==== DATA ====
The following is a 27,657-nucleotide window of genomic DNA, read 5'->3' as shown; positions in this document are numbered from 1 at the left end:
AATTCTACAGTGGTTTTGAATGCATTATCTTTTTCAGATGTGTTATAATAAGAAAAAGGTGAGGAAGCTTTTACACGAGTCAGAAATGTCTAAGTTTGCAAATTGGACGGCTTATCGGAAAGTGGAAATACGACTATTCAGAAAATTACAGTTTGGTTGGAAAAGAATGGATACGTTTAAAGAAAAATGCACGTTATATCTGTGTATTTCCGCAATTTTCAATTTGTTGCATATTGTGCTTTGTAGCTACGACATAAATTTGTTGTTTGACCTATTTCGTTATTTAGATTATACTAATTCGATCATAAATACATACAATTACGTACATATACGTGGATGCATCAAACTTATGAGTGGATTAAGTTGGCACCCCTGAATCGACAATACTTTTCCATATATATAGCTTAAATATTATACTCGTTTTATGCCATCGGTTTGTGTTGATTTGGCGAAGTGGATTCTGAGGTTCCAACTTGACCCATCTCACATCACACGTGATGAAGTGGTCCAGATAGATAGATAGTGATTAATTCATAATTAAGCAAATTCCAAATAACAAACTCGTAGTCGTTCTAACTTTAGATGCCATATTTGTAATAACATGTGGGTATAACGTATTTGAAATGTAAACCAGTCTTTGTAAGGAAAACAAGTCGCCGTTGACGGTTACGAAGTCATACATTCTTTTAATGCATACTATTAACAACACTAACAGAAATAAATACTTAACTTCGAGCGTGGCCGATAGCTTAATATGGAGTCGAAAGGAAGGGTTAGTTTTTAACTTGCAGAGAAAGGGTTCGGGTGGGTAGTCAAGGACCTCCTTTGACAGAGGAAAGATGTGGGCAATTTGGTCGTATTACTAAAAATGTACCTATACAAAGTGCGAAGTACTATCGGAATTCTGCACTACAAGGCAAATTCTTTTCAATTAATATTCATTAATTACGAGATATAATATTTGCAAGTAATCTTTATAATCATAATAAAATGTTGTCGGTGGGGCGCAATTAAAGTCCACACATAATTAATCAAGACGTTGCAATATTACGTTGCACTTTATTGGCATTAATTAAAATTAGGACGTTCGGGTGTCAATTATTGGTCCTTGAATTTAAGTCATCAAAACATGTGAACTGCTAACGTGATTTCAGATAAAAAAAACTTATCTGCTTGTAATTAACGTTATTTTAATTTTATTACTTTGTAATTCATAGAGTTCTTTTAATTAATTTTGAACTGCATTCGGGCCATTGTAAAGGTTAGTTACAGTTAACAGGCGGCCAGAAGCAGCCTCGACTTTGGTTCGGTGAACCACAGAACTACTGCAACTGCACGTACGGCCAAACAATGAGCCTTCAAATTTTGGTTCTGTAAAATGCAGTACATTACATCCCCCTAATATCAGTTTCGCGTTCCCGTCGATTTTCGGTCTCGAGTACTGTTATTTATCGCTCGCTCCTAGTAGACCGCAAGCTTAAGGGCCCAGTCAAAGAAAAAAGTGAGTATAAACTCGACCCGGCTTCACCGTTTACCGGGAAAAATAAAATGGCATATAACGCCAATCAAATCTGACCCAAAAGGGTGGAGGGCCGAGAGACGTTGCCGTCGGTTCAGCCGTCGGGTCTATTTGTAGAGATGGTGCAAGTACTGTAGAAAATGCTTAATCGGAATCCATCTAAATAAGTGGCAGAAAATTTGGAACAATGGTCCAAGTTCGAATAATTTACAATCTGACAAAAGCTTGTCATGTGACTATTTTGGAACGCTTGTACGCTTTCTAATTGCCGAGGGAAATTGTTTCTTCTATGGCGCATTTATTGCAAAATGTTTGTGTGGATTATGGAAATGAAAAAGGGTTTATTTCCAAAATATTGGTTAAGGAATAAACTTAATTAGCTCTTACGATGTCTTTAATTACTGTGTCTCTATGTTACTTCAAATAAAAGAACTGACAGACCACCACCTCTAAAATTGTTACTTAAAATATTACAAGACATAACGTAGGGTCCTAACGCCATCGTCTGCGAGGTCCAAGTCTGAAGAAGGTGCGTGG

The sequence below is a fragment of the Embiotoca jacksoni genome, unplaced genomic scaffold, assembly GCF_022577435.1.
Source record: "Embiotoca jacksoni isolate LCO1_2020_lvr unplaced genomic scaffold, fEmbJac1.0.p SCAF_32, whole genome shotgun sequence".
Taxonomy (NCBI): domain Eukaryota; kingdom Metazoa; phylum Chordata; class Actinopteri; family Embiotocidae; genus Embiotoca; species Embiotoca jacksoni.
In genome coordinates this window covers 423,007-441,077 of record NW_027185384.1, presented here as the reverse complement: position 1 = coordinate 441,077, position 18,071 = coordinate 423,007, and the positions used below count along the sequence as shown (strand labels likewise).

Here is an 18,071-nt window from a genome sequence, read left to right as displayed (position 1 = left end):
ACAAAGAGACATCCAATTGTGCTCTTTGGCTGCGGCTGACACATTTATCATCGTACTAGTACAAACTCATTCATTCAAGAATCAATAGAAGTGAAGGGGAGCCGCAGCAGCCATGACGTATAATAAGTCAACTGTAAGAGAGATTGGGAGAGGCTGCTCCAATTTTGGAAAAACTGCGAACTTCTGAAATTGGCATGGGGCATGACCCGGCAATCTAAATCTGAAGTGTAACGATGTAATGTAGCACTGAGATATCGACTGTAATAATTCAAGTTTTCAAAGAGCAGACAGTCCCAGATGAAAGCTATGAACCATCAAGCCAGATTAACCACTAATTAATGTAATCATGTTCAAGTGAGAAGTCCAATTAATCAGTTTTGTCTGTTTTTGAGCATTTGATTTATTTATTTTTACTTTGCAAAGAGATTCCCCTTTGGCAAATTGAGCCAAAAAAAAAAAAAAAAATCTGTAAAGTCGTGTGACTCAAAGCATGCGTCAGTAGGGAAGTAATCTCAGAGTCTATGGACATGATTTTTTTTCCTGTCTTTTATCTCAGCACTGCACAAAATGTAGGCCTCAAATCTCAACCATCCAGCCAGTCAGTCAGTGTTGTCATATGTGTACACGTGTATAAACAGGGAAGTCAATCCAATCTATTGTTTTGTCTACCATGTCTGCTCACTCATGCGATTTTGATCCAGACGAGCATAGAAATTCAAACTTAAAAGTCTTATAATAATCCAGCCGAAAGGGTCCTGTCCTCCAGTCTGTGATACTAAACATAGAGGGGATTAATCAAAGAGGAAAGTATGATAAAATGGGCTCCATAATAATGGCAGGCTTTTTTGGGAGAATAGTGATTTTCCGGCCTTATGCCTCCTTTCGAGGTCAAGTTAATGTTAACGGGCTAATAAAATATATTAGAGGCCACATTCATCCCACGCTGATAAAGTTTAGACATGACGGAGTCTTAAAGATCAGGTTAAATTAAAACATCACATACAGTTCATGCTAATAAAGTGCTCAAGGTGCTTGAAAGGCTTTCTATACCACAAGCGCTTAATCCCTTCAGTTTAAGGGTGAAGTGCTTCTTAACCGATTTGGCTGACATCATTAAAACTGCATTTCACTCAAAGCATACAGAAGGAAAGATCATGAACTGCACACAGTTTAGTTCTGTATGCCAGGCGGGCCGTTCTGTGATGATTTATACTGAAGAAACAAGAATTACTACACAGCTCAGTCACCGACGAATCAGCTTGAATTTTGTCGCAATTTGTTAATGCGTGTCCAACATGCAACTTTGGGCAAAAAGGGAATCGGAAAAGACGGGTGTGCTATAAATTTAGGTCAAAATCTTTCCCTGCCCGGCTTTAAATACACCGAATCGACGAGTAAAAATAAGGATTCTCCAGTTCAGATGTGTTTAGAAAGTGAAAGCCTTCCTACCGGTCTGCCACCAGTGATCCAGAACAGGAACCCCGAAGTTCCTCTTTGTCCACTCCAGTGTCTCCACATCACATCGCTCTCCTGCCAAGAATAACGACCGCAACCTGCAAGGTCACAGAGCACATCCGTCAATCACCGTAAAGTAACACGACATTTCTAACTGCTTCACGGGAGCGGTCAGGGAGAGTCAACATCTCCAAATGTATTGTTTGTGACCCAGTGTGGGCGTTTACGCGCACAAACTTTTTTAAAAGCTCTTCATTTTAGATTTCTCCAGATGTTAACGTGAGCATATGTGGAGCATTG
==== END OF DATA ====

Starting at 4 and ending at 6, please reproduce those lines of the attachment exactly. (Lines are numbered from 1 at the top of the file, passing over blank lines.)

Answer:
Source record: "Embiotoca jacksoni isolate LCO1_2020_lvr unplaced genomic scaffold, fEmbJac1.0.p SCAF_32, whole genome shotgun sequence".
Taxonomy (NCBI): domain Eukaryota; kingdom Metazoa; phylum Chordata; class Actinopteri; family Embiotocidae; genus Embiotoca; species Embiotoca jacksoni.
In genome coordinates this window covers 423,007-441,077 of record NW_027185384.1, presented here as the reverse complement: position 1 = coordinate 441,077, position 18,071 = coordinate 423,007, and the positions used below count along the sequence as shown (strand labels likewise).